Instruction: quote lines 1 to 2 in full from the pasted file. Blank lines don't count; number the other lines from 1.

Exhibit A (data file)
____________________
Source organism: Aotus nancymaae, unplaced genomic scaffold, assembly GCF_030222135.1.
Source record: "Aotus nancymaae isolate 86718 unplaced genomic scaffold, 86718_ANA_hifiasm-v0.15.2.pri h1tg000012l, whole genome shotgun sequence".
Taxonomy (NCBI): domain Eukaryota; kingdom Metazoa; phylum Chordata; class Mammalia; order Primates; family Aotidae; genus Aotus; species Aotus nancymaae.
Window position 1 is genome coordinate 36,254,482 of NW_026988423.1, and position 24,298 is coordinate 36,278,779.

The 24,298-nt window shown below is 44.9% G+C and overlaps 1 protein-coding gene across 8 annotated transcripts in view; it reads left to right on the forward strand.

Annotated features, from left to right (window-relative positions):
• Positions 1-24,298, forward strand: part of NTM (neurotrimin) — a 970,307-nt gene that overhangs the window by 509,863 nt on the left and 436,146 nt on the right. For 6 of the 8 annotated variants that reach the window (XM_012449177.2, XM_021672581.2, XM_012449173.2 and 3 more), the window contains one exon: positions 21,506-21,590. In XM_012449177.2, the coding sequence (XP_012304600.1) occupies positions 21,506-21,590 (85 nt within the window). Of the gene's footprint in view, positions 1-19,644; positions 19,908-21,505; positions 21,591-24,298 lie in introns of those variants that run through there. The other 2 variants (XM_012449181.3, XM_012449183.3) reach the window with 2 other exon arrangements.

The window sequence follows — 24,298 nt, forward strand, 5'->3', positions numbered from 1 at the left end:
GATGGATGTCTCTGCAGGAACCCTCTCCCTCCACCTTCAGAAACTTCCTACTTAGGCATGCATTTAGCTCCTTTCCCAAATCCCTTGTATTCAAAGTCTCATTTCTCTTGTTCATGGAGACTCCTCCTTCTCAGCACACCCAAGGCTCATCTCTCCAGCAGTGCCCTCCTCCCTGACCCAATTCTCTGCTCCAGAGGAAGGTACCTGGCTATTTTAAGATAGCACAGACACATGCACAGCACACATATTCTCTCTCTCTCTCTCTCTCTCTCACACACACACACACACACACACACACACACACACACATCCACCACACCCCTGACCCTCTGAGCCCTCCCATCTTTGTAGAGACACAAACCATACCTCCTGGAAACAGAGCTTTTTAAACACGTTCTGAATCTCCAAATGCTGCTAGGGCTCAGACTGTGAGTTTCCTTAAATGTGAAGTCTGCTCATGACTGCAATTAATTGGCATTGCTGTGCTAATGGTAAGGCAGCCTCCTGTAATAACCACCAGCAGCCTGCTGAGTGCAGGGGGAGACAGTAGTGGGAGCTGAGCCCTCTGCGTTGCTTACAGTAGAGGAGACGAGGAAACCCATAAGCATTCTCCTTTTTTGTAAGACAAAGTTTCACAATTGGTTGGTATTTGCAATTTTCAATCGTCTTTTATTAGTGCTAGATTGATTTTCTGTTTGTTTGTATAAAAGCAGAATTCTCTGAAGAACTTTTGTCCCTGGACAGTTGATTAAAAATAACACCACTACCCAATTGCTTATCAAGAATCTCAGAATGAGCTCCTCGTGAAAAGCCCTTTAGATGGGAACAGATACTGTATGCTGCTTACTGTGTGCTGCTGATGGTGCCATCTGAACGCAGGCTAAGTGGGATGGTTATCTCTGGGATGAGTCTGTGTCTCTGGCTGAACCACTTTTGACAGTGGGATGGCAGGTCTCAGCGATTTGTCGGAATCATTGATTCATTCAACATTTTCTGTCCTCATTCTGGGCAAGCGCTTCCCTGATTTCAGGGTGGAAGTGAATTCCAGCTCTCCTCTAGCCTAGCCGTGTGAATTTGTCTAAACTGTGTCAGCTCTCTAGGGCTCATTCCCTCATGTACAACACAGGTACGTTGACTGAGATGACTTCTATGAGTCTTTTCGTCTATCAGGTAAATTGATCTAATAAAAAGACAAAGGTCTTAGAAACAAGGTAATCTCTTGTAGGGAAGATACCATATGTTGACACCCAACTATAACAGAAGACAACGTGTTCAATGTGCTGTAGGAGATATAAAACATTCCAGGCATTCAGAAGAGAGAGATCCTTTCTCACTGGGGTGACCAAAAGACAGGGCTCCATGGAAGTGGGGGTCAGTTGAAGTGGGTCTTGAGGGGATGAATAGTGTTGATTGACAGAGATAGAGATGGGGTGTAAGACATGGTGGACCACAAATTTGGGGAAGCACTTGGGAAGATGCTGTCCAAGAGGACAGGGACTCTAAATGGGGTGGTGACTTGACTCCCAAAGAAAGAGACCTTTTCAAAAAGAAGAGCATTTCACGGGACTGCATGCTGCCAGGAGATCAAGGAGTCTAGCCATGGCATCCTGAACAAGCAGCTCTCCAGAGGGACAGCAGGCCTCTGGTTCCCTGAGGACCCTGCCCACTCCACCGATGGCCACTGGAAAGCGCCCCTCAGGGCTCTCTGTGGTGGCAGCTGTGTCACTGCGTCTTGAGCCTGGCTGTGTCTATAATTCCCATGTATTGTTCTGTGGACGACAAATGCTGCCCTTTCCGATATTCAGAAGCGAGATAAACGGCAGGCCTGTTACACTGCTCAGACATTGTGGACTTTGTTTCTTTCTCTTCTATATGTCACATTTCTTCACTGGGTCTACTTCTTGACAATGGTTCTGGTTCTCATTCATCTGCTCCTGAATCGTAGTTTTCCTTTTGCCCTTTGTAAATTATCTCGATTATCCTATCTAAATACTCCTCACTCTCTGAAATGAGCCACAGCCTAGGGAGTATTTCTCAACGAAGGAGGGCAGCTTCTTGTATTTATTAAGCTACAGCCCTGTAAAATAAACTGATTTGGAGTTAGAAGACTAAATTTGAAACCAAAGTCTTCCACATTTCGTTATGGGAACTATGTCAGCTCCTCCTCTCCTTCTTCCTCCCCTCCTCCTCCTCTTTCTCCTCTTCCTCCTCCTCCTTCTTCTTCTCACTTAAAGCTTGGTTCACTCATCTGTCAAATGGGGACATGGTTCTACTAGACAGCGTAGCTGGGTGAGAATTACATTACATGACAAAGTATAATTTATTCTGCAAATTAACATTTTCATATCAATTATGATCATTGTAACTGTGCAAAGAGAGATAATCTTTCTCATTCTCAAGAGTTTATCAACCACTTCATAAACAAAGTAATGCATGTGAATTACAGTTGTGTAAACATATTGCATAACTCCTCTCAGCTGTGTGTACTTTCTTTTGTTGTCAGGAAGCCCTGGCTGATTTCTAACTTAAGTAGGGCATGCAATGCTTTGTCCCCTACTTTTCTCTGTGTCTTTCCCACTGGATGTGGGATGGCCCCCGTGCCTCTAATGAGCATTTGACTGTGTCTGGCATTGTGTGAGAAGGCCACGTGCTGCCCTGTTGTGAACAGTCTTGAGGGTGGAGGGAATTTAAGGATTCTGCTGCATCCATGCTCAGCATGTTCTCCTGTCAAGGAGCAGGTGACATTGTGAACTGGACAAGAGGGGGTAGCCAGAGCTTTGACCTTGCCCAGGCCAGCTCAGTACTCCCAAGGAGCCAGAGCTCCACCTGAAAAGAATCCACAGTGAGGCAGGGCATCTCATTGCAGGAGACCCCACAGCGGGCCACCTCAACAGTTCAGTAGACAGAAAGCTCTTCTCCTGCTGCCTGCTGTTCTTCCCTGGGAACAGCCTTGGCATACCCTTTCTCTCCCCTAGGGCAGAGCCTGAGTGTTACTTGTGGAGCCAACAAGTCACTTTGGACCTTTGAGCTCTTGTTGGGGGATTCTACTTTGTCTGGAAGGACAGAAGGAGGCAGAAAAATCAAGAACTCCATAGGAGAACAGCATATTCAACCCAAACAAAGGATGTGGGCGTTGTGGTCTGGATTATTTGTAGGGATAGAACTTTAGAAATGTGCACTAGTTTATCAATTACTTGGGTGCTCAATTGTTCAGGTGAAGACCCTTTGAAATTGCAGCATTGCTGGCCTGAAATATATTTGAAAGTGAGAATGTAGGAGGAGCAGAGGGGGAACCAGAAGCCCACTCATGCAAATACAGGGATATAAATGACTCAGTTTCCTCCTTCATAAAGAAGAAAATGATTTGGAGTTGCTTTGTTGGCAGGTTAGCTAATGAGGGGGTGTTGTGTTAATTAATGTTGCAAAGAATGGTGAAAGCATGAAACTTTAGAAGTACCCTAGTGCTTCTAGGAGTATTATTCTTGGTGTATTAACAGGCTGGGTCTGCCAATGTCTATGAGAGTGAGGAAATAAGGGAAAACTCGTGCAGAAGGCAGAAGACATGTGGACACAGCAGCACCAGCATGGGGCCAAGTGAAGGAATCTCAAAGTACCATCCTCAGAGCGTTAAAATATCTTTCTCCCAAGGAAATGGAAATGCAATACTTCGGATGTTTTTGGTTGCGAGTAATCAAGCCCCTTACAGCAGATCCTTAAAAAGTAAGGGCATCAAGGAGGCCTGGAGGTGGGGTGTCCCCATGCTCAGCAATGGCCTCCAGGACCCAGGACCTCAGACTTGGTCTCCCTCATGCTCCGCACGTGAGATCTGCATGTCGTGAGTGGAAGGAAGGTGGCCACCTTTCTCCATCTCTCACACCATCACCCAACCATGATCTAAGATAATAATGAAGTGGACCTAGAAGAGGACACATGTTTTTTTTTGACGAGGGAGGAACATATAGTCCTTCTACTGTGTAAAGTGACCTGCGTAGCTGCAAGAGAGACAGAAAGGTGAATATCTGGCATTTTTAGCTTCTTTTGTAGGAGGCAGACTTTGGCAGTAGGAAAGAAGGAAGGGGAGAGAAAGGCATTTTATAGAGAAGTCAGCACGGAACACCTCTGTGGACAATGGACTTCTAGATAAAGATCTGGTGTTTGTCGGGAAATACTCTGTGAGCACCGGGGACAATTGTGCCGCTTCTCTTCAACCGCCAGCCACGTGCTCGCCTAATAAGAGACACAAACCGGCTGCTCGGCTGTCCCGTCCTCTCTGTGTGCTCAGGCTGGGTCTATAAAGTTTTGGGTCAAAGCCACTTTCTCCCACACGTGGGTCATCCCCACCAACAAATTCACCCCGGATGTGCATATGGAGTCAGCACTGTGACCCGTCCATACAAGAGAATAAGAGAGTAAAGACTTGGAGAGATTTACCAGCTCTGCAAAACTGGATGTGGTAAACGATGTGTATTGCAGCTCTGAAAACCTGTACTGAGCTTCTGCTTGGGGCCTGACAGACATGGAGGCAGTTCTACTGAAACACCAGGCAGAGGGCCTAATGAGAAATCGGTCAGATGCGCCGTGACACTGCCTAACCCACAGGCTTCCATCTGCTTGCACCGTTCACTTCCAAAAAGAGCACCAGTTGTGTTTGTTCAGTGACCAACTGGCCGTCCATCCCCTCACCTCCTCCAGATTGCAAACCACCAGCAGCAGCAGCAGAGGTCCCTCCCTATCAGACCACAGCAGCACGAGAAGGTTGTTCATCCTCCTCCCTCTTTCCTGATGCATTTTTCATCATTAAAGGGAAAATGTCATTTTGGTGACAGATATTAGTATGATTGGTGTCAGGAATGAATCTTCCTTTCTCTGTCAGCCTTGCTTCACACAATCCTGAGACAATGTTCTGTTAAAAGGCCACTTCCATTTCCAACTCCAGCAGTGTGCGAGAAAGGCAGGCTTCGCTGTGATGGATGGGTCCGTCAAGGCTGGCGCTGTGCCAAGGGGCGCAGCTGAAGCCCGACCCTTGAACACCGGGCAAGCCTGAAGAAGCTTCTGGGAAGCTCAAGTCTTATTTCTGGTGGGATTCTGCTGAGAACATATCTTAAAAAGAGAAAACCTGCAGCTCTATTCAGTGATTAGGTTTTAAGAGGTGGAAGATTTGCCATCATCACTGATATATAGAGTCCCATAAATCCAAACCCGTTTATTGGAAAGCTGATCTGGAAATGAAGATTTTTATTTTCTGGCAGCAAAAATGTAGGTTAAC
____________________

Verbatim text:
Source organism: Aotus nancymaae, unplaced genomic scaffold, assembly GCF_030222135.1.
Source record: "Aotus nancymaae isolate 86718 unplaced genomic scaffold, 86718_ANA_hifiasm-v0.15.2.pri h1tg000012l, whole genome shotgun sequence".